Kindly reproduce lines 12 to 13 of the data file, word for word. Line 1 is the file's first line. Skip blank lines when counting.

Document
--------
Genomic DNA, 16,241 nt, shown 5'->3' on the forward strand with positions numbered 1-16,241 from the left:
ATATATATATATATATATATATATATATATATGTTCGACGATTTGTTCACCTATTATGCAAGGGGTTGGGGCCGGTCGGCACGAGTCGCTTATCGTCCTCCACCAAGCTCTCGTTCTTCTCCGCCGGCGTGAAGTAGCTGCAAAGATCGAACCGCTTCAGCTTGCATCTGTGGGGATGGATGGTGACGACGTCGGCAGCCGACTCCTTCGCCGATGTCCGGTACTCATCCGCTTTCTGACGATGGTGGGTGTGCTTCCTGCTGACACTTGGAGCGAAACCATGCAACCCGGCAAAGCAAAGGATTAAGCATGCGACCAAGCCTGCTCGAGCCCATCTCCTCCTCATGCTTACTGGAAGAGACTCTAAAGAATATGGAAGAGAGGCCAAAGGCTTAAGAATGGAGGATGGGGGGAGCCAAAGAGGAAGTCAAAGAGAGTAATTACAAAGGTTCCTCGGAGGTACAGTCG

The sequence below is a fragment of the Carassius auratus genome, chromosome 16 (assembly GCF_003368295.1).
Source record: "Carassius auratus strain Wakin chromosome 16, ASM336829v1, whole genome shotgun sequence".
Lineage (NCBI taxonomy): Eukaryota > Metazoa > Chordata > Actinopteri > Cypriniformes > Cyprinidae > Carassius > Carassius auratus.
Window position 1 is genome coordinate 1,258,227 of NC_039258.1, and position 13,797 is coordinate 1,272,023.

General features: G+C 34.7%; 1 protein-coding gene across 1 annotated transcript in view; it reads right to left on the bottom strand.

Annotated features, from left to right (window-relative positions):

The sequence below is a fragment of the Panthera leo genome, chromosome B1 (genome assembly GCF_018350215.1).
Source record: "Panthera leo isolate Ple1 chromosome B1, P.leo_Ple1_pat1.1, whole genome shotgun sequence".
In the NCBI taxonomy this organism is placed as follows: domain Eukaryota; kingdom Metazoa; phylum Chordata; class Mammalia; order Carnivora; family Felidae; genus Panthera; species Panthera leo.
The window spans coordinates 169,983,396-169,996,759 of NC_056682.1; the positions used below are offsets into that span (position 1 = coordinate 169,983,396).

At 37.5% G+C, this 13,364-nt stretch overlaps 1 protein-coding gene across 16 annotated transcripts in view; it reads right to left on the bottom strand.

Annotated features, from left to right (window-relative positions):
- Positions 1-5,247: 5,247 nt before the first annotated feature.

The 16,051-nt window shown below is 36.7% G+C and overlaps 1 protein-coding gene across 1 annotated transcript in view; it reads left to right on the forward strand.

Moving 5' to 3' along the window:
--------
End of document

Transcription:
The window spans coordinates 169,983,396-169,996,759 of NC_056682.1; the positions used below are offsets into that span (position 1 = coordinate 169,983,396).

At 37.5% G+C, this 13,364-nt stretch overlaps 1 protein-coding gene across 16 annotated transcripts in view; it reads right to left on the bottom strand.